Critics of the Gothic tend to speak of it in therapeutic terms: both David Punter and Maggie Kilgour, for instance, call the Gothic a form of ‘cultural self-analysis,’ and Punter sees the curative powers of the Gothic in its provision of an ‘image-language in which to examine … social fears.’ Some of the most familiar components of this ‘image language’ are tropes under consideration here: curses, traps, and monsters. A curse is a reminder that we are never as free from history as we might think or wish. A trap suggests limitations on our movement, physical and psychic. Monsters manifest evils of all kinds, internal and external. These and other Gothic tropes literalize our fears, forcing us to regard them in their most extreme, grotesque forms. They are psychological caricatures, which is to say, exaggerated portraits from whose broad lines something of the ‘real’ might nevertheless be inferred. The zombie embodies our fear of enslavement to others, to our own animalistic instincts, or to our daily routines. It represents our fear of being consumed or of consuming others. When the zombie appears in the Schoolhouse Gothic, it manifests a range of cultural anxieties about such things as the role of public education in a modern, pluralistic, secular America and the degree to which the academy both preserves culture and serves a progressive agenda. It raises questions about the nature and meaning of learning and the role of power in the classroom. Most educators will say that far from consuming students, university appears not to interest them in the least, that students should be more consumed, more absorbed, more engaged in study. One explanation for the zombie-like appearance and behaviour of so many students is overstimulation from technology, but there are many others, including the impact of the consumer model of higher education, as Richard Arum and Josipa Roksa have recently argued in Academically Adrift: Limited Learning on College Campuses (2011). The zombie subset of the Schoolhouse Gothic challenges us to think about education as consumption, an examination that can happen on a local and personal as well as a global level. Many educators want to see their students consumed by study, absorbed by the subject at hand, able to internalize and recreate a body of knowledge. Joyce Carol Oates challenges us to see the fear that lurks behind that ideal and serves as its dark Other: the fear that what educators really want is to feed their egos with their students. Teachers confronting zombified students should consider how they have contributed to their state, or worse, whether they secretly want to keep them that way.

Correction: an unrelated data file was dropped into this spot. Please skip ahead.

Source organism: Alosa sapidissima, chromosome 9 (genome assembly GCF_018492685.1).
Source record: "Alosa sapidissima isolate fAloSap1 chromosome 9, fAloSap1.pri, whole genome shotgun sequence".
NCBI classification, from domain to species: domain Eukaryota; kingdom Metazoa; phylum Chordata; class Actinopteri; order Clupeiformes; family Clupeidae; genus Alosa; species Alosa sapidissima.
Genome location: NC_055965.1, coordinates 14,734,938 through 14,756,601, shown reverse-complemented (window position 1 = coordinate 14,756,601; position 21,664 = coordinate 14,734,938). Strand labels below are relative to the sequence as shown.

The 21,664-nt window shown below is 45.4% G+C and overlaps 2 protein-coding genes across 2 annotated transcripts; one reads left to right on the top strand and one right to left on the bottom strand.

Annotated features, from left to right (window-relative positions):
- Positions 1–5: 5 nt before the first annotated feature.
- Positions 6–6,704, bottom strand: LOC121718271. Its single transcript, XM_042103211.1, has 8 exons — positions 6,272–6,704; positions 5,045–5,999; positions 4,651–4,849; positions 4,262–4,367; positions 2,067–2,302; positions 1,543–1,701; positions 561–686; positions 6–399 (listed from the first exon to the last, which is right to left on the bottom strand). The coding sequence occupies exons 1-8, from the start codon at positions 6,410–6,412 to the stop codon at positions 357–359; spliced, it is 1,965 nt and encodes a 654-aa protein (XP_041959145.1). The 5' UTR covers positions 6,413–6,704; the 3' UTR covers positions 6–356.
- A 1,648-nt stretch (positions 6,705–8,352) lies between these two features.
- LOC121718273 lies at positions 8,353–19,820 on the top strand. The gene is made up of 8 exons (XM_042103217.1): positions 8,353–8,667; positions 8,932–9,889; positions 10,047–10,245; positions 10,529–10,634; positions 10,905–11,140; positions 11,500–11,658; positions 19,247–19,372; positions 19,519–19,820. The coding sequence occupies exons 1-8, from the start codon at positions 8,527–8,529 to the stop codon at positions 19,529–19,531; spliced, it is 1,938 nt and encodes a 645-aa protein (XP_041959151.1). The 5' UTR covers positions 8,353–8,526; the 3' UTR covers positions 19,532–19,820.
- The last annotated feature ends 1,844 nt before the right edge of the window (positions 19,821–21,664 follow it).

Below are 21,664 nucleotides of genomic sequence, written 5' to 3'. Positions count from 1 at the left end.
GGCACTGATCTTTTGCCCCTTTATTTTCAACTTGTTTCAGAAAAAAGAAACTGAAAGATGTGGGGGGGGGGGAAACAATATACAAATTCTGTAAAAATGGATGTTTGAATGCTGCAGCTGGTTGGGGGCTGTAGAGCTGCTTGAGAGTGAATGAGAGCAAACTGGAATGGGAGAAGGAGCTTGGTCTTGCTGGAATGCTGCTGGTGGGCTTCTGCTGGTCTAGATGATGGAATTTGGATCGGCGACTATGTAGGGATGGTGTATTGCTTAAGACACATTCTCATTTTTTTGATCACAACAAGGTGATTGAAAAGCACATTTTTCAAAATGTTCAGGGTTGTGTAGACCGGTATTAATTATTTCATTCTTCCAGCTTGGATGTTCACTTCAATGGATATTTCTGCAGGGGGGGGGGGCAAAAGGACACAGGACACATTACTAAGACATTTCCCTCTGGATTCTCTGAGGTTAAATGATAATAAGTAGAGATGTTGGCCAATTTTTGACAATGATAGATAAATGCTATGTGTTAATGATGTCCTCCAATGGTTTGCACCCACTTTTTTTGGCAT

Sherry R. Truffin was born and raised in Cleveland, Ohio and holds English degrees from Baldwin-Wallace University (BA, 1993), Cleveland State University (MA, 1995), and Loyola University Chicago (Ph.D., 2002). She has held teaching posts at colleges and universities in Georgia, Illinois, and Ohio, and she is currently an Associate Professor of English at Campbell University in North Carolina, where she teaches courses in American Literature and English Composition. Her research interests include Gothic fiction, popular culture, and literary stylistics. In addition to her first monograph, Schoolhouse Gothic, she has published essays on works by Edgar Allan Poe, James Baldwin, Chuck Palahniuk, Donna Tartt, Stephen King, Bret Easton Ellis, and Joyce Carol Oates. She has also written about postmodern storytelling in The X-Files and the Gothic literature of New Orleans, Louisiana.